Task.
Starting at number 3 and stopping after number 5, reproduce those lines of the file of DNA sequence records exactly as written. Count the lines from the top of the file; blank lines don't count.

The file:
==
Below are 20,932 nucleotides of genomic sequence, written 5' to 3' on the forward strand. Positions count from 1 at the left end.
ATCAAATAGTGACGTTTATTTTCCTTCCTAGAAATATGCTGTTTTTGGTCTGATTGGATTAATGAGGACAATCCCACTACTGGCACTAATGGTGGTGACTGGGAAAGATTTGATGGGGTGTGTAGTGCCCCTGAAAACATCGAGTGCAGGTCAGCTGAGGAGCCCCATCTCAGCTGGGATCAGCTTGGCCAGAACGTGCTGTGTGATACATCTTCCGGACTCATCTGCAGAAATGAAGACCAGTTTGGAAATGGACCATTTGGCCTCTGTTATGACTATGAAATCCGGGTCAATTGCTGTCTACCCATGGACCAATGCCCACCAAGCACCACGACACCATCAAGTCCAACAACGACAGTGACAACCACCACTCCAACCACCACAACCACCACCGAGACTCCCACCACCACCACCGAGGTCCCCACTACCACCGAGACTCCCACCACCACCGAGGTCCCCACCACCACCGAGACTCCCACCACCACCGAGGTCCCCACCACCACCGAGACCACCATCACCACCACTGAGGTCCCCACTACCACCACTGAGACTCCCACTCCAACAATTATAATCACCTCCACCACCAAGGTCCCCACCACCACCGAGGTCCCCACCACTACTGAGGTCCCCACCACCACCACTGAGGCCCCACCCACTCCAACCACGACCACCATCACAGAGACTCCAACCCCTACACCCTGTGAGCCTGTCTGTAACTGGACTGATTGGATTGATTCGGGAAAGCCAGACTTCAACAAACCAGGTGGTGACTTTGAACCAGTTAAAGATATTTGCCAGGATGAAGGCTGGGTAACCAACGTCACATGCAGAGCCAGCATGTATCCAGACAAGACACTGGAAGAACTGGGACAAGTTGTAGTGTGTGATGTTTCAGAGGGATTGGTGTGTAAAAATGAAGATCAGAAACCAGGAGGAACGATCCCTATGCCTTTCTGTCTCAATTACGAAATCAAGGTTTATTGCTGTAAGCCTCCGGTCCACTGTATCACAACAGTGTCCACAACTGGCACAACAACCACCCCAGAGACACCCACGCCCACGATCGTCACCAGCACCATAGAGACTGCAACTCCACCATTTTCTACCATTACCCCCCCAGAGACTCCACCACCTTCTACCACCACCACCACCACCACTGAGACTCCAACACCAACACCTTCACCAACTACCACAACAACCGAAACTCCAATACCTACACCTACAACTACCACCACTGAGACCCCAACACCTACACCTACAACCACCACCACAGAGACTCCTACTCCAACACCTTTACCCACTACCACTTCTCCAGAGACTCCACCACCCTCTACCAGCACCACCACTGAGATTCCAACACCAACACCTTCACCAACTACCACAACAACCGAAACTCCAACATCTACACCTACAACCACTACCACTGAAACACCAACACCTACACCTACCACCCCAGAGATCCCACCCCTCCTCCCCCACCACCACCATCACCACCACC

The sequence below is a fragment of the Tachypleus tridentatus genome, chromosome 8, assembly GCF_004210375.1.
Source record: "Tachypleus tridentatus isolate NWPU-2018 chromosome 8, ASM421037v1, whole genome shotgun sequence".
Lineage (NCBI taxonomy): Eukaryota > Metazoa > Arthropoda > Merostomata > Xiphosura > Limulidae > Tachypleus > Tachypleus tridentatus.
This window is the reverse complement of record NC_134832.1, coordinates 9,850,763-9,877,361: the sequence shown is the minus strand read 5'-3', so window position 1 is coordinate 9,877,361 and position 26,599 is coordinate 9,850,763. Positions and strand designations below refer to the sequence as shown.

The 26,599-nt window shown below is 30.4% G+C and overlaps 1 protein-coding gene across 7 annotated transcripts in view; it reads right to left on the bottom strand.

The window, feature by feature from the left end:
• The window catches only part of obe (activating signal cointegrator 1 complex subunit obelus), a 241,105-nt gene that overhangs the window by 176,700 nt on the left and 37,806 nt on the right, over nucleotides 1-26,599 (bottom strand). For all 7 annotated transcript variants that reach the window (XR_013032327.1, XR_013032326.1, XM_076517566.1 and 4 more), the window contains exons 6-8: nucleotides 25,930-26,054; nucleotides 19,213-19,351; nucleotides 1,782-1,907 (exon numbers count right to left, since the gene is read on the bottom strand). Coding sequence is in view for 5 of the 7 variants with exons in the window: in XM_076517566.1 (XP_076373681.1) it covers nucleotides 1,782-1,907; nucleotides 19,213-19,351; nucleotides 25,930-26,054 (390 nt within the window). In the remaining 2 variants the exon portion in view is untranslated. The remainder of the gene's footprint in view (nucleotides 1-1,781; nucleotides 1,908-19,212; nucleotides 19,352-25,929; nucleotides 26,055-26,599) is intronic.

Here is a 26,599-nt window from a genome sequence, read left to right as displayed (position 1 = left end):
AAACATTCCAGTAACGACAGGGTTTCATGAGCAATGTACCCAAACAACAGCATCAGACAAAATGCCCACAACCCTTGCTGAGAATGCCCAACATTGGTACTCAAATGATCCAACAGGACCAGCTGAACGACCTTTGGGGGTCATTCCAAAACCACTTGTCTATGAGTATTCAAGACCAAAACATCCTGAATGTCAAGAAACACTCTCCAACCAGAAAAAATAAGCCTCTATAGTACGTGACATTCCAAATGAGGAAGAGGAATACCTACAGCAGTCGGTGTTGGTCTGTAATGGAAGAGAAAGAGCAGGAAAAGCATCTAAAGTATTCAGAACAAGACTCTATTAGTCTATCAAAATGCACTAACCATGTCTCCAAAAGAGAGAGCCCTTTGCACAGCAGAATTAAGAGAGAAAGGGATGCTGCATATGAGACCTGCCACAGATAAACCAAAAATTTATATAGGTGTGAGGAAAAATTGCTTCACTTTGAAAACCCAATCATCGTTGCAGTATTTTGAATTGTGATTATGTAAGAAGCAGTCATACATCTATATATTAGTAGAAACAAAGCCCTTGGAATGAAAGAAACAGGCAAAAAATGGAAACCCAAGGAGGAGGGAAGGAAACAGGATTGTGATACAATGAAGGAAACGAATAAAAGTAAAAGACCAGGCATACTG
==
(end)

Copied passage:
The sequence below is a fragment of the Tachypleus tridentatus genome, chromosome 8, assembly GCF_004210375.1.
Source record: "Tachypleus tridentatus isolate NWPU-2018 chromosome 8, ASM421037v1, whole genome shotgun sequence".
Lineage (NCBI taxonomy): Eukaryota > Metazoa > Arthropoda > Merostomata > Xiphosura > Limulidae > Tachypleus > Tachypleus tridentatus.